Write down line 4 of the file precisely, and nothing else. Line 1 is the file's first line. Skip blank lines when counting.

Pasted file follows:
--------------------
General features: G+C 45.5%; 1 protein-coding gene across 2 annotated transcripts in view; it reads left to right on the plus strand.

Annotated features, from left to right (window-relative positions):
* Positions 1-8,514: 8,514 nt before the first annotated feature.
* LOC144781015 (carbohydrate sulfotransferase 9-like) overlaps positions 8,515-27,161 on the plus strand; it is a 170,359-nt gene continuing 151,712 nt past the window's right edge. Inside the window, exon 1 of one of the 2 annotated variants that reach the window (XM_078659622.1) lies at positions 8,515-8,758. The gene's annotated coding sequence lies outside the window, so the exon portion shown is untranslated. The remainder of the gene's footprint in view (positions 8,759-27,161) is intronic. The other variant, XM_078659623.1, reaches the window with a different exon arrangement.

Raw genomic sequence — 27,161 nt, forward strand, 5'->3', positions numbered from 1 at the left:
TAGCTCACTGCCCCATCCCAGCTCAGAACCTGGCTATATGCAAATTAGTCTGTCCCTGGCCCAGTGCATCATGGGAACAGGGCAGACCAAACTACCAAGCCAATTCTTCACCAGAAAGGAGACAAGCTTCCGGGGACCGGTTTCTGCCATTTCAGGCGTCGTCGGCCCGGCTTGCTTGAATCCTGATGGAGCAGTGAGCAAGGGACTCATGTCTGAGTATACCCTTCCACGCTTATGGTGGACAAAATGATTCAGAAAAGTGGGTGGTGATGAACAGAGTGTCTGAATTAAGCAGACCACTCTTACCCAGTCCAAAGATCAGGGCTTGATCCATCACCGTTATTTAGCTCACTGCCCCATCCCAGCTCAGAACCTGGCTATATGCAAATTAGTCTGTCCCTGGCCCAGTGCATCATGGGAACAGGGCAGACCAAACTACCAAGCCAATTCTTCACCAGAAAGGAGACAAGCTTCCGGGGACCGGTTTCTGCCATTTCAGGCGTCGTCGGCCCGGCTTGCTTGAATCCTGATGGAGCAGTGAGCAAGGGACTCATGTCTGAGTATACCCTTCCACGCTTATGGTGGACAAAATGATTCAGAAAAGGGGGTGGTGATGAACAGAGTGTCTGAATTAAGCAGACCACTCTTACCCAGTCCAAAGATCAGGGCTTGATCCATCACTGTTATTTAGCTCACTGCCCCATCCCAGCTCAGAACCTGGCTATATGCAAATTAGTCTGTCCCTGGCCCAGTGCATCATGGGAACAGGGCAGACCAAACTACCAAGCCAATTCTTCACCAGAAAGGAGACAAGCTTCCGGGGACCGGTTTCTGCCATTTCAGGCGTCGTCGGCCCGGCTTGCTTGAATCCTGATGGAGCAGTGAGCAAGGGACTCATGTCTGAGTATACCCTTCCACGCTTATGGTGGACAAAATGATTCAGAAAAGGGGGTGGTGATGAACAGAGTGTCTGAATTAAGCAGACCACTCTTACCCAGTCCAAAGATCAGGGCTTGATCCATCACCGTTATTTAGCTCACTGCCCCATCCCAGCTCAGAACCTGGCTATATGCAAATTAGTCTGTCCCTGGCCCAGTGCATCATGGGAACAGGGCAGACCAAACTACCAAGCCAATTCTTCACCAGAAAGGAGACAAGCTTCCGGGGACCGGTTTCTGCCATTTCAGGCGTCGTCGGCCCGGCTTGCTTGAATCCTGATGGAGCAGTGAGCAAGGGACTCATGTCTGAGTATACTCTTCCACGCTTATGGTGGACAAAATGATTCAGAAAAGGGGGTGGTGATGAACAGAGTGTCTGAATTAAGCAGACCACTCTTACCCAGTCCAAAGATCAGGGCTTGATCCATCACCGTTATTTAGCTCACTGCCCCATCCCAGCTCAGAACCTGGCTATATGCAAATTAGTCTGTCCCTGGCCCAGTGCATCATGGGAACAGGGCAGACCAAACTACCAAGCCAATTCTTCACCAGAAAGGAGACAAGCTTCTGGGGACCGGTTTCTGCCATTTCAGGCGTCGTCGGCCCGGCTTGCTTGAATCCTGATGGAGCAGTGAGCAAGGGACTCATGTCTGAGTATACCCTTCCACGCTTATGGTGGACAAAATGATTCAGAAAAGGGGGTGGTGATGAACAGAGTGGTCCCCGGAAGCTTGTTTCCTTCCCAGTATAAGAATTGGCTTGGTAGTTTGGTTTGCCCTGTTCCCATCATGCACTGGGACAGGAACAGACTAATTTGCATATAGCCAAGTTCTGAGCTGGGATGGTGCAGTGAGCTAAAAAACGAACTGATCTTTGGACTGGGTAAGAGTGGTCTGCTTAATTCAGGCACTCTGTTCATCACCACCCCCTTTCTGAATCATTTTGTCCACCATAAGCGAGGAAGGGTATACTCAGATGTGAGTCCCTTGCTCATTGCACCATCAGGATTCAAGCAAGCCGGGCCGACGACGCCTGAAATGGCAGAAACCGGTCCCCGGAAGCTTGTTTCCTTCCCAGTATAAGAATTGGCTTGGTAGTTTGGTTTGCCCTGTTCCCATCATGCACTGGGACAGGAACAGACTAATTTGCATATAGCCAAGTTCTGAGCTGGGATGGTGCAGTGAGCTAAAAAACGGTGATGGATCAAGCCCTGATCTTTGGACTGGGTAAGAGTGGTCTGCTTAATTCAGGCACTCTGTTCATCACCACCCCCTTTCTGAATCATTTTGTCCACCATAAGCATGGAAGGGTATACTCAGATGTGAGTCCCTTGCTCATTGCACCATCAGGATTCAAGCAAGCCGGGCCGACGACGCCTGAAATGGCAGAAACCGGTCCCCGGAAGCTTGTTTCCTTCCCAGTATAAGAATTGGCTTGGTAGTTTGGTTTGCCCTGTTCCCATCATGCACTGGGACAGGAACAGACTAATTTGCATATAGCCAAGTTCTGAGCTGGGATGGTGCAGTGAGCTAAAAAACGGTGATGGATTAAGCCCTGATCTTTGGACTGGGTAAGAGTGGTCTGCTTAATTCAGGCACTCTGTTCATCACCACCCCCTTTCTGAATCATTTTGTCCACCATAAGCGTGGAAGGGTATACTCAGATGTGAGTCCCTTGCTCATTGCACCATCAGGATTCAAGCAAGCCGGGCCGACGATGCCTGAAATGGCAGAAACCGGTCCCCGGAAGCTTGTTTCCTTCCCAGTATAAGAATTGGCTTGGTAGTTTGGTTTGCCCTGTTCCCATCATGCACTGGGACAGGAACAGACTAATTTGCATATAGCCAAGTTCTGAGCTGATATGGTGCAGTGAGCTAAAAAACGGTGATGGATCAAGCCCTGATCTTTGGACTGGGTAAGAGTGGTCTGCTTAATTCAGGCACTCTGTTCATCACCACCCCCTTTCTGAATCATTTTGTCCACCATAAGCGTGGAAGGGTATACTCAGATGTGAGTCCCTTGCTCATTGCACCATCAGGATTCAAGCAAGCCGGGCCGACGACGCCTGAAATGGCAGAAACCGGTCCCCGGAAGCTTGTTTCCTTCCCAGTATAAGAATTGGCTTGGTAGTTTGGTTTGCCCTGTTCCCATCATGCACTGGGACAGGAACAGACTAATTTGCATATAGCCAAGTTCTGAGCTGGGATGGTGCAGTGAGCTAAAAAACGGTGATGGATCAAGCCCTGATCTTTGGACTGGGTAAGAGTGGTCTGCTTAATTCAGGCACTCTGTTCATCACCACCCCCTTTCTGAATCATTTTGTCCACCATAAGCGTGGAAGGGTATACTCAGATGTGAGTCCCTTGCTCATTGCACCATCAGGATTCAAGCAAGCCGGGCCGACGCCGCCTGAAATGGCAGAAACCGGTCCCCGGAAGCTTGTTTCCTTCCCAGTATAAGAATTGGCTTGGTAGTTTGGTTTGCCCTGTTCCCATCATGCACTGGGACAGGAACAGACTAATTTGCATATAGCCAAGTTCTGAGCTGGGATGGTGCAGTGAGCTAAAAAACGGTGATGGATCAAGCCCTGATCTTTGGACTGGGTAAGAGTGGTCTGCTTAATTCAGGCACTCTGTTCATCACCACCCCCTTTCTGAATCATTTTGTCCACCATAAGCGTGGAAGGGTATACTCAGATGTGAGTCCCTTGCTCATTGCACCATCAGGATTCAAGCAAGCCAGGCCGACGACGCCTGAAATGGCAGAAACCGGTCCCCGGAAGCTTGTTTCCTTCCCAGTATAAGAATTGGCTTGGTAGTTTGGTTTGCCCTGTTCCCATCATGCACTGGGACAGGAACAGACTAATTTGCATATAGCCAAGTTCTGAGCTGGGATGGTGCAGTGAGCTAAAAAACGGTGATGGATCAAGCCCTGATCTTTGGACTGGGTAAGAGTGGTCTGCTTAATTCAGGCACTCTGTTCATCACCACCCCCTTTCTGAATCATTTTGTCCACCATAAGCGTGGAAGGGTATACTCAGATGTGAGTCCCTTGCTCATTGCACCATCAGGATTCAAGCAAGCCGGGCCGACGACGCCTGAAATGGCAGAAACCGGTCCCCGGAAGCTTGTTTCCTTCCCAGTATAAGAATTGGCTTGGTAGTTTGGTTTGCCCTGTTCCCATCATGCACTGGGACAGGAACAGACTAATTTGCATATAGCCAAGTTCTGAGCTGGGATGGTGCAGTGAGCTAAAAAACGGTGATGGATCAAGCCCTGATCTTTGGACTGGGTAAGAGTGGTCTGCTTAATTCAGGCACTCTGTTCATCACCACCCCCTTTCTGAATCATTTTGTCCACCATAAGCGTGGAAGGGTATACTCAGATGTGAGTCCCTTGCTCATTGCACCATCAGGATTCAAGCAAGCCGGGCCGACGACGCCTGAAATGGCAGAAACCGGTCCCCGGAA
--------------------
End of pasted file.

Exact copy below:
* LOC144781015 (carbohydrate sulfotransferase 9-like) overlaps positions 8,515-27,161 on the plus strand; it is a 170,359-nt gene continuing 151,712 nt past the window's right edge. Inside the window, exon 1 of one of the 2 annotated variants that reach the window (XM_078659622.1) lies at positions 8,515-8,758. The gene's annotated coding sequence lies outside the window, so the exon portion shown is untranslated. The remainder of the gene's footprint in view (positions 8,759-27,161) is intronic. The other variant, XM_078659623.1, reaches the window with a different exon arrangement.